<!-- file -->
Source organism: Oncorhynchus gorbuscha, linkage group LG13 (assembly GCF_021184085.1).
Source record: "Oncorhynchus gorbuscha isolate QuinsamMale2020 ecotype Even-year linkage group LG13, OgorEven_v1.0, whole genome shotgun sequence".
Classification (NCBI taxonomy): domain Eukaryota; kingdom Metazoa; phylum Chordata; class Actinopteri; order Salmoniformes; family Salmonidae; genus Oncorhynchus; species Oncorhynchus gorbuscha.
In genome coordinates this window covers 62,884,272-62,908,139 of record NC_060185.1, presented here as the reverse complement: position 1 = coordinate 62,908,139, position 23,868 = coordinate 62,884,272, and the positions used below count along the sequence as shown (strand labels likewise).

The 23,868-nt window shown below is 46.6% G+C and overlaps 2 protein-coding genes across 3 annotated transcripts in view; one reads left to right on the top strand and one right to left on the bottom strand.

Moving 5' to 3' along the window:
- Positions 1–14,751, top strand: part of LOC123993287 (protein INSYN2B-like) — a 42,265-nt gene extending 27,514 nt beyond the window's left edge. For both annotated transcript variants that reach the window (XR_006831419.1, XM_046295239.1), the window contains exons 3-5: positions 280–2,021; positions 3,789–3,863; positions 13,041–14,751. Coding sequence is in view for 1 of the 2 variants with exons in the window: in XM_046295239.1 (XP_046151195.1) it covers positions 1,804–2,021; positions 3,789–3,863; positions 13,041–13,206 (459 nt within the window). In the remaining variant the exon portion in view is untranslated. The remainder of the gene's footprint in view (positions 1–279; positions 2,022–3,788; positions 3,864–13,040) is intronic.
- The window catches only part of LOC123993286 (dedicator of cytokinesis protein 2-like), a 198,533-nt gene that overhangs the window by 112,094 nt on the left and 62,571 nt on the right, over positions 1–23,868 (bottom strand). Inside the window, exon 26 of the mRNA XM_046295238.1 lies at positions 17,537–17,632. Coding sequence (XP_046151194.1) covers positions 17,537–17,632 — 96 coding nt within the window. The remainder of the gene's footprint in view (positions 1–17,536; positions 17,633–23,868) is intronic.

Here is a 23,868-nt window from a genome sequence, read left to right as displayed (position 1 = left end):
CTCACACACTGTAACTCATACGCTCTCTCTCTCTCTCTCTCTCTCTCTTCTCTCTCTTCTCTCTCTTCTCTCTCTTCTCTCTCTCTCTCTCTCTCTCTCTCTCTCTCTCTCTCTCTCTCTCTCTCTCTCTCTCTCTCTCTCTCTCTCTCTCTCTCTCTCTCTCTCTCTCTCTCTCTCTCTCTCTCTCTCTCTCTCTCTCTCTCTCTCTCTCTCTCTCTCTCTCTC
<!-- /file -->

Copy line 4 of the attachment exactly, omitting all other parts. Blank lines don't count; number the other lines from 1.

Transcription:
In genome coordinates this window covers 62,884,272-62,908,139 of record NC_060185.1, presented here as the reverse complement: position 1 = coordinate 62,908,139, position 23,868 = coordinate 62,884,272, and the positions used below count along the sequence as shown (strand labels likewise).